Agony Column Exclusive Fiction Excerpt


Now Available in the UK

Century Rain
An Excerpt From the New Novel
by Alastair Reynolds
© 2004 Alastair Reynolds

Verity Auger surveyed the underground scene from the safety of her environment suit, standing a dozen metres from the crippled wreckage of the crawler. The tarantula-like machine lay tilted to one side, two of its legs broken and another three jammed uselessly against the low ceiling of carved ice. The crawler was going nowhere – it couldn't even be dragged back to the surface; but at least its life-support bubble was still intact. Cassandra, the girl student, was still sitting inside the cabin, arms folded, watching the proceedings with a kind of haughty detachment. Sebastian, the boy, was lying about five metres from the crawler, his suit damaged but still capable of keeping him alive until the rescue squad arrived.

'Hang in there,' Auger told him on the suit-to-suit. 'They're breaking through. We'll be home and dry any moment now.'

The crackle and static accompanying the boy's response made him seem a million light-years away. 'I don't feel too good, miss.'

'What's wrong?'


'Just stay still. Those suit seals will do their job if you don't move.'

Auger stepped back as rescue crawlers from the Antiquities Board emerged from above, forcing ice aside with piston-driven claws and picks.

'That you, Auger?' came a voice in her helmet.

'Of course it's me. What took you so long? Thought you guys were never coming.'

'We came as fast as we could.' She recognised the voice of Mancuso, one of the recovery people she had dealt with in the past. 'Had trouble getting a fix on you this far down. The clouds seemed to be having some kind of argument tonight, lots of electromagnetic crap to see through. What exactly were you doing this deep?'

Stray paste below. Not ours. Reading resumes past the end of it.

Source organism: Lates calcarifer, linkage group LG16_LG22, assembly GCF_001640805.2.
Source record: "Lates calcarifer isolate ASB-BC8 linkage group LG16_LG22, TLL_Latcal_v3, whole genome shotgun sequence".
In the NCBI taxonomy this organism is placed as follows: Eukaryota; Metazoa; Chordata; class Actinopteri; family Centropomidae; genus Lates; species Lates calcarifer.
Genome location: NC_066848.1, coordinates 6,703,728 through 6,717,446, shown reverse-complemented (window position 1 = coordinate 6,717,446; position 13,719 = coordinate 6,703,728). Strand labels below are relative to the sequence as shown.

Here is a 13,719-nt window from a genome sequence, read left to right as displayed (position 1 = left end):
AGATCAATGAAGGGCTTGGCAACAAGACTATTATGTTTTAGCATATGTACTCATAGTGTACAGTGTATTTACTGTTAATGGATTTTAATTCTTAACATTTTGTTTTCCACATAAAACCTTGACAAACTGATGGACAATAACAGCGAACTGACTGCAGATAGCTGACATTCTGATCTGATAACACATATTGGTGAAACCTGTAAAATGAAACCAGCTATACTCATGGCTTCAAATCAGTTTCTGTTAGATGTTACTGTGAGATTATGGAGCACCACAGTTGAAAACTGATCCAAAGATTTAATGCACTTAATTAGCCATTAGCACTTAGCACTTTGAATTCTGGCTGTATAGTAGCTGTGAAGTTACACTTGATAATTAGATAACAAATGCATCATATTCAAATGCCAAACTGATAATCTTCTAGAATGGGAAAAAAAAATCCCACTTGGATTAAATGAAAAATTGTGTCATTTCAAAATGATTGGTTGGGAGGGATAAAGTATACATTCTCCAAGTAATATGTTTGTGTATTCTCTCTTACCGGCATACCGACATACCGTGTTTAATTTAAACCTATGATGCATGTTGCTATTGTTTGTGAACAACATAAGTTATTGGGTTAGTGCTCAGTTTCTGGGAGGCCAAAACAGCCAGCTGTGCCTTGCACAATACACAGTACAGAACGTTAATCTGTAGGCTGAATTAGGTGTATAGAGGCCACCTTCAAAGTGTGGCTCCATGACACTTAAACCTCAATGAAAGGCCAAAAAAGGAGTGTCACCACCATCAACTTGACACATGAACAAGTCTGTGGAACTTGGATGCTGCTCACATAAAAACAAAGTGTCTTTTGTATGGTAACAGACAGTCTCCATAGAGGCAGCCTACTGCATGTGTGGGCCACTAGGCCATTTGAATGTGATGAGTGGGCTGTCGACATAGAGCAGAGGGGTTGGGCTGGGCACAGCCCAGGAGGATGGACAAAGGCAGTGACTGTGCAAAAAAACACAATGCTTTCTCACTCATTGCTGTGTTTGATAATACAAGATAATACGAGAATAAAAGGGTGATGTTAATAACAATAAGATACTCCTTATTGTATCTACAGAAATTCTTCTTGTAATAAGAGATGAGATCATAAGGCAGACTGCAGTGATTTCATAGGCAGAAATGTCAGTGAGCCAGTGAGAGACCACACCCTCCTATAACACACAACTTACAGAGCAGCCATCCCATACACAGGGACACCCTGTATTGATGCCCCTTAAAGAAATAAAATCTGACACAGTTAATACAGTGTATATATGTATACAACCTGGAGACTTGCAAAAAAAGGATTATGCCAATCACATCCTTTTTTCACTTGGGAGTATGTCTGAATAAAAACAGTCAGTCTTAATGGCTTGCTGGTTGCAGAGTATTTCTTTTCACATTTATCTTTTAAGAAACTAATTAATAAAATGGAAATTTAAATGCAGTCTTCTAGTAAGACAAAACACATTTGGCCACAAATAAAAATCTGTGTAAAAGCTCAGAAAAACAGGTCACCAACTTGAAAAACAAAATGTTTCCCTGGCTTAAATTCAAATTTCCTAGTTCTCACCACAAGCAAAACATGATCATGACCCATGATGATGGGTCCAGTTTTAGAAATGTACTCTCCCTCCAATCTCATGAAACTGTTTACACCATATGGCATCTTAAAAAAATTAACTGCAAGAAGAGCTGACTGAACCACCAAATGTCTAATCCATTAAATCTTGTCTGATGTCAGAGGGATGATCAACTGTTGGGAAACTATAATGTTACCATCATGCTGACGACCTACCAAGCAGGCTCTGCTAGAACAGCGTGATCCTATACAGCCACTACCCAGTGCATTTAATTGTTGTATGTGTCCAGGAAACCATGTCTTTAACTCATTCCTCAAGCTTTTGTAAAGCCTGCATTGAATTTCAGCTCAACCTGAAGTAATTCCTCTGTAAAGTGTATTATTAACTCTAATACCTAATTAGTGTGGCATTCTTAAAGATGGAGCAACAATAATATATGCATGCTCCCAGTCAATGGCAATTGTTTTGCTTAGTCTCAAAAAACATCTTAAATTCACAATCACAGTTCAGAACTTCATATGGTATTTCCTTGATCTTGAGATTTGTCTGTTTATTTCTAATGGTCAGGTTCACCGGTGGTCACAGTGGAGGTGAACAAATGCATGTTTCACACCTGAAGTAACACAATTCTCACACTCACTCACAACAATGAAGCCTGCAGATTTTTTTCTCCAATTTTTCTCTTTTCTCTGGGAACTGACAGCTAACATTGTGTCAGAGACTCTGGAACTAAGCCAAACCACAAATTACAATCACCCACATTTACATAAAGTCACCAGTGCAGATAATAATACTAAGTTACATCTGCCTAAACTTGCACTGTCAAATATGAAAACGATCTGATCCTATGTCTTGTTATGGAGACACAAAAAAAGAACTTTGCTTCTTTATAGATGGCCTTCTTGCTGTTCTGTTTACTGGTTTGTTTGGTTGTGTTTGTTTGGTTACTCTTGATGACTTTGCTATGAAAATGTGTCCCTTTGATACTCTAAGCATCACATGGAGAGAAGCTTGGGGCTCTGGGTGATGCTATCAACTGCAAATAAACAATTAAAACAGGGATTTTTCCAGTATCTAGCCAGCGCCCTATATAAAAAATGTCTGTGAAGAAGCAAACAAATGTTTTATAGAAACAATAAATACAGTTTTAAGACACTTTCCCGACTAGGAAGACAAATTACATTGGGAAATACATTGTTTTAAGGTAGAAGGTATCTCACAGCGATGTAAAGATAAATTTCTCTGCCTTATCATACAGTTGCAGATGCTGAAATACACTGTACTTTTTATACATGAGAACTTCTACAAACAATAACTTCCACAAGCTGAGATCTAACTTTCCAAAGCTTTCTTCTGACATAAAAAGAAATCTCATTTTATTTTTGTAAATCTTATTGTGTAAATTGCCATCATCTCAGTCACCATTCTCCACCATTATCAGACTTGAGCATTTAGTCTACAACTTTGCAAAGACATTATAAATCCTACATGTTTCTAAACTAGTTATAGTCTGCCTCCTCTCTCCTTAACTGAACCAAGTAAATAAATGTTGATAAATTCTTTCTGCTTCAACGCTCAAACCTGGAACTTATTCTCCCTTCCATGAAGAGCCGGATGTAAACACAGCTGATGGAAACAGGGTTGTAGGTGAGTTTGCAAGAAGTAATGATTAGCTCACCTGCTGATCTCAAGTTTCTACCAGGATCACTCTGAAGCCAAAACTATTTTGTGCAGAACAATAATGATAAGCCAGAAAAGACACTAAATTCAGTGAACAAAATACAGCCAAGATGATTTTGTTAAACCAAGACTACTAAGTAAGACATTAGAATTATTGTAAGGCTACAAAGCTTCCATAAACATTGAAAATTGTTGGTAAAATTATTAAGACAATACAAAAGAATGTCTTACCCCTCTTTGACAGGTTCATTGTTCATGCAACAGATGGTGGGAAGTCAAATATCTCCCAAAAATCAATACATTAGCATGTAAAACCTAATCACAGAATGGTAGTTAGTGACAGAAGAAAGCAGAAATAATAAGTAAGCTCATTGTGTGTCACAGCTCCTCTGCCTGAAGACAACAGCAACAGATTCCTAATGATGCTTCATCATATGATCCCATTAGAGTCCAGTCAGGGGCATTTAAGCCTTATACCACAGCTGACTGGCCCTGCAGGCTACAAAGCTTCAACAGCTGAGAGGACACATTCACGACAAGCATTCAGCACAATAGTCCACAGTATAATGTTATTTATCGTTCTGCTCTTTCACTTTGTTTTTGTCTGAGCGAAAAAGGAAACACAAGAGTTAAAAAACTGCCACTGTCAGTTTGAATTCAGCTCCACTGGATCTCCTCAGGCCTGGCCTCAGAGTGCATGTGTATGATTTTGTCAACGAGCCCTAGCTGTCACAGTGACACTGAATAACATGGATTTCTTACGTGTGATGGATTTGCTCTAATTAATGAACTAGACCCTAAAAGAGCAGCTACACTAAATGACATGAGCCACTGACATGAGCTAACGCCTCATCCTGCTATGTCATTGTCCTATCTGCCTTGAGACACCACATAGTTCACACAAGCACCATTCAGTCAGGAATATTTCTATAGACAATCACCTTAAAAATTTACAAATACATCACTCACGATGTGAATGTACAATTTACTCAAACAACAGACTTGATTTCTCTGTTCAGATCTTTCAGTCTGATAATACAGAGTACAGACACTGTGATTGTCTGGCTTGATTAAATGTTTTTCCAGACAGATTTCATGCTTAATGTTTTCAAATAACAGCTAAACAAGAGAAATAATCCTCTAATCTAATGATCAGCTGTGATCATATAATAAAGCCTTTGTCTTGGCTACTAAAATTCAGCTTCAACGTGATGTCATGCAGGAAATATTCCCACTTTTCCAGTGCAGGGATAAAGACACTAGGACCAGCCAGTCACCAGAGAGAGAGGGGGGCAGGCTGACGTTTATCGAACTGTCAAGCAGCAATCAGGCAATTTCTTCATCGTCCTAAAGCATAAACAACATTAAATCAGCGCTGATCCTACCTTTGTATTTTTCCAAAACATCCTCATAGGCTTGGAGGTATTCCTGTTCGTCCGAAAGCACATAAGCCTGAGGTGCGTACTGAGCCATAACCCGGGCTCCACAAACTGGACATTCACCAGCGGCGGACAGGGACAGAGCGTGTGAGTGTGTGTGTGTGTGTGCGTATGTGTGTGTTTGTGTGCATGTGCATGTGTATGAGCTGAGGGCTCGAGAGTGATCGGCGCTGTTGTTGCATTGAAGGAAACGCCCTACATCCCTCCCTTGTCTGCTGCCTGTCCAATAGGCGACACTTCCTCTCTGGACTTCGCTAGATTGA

'My job,' she said tersely.

'The kid hurt?'

'His suit took a hit.' On her own faceplate monitor she could still see the diagnostic summary for Sebastian's suit, hatched with pulsing red hazard indicators near the right elbow joint. 'But it's nothing serious. I told him to lie down and keep still until rescue arrived.'

The lead crawler was already disgorging two members of the rescue squad, clad in the faintly comical suits of the extreme-hazards section. They moved like sumo warriors, in squatting strides.

Auger moved to Sebastian, kneeling down next to him. 'They're here. All you have to do is keep still and you'll be safe and sound.'

Sebastian made an unintelligible gurgle in reply. Auger raised a hand, signalling the nearer of the two suits to approach her. 'This is the boy, Mancuso. I think you should deal with him first.'

'That's already the plan,' another voice squawked in her helmet. 'Stand back, Auger.'

'Careful with him,' she warned. 'He's got a bad rip near the right—'

Mancuso's suit towered over the little boy. 'Easy, son,' she heard. 'Gonna have you fixed up in no time. You all right in there?'

'Hurt,' she heard Sebastian gasp.

'Think we need to move fast on this one,' Mancuso said, beckoning the second rescuer to him with a flick of one overmuscled arm. 'Can't risk moving him, not with the particle density as high as it is.'

'Recover in situ?' the second rescuer asked.

'Let's do it.'

Mancuso pointed his left arm at the boy. A hatch slid open in the armour and a spray nozzle popped out. Silvery-white matter gushed from the nozzle, solidifying instantly on impact. In a matter of seconds, Sebastian became a human-shaped cocoon wrapped in hard spittlelike strands.

'Careful with him,' Auger repeated.

A second team then set to work, cutting into the block of ice immediately underneath Sebastian with lasers. Steam blasted into the air from the cutting point. They paused now and again, signalling each other with tiny hand gestures before resuming. The first team returned with a wheeled, stretcherlike harness, pushing it between them. Thin metal claws lowered from the cradle, slipping into the ice around Sebastian. The cradle slowly hoisted the entire cocooned mass – including its foundation of ice – away from the ground. Auger watched them wheel Sebastian away and load him into the first recovery machine.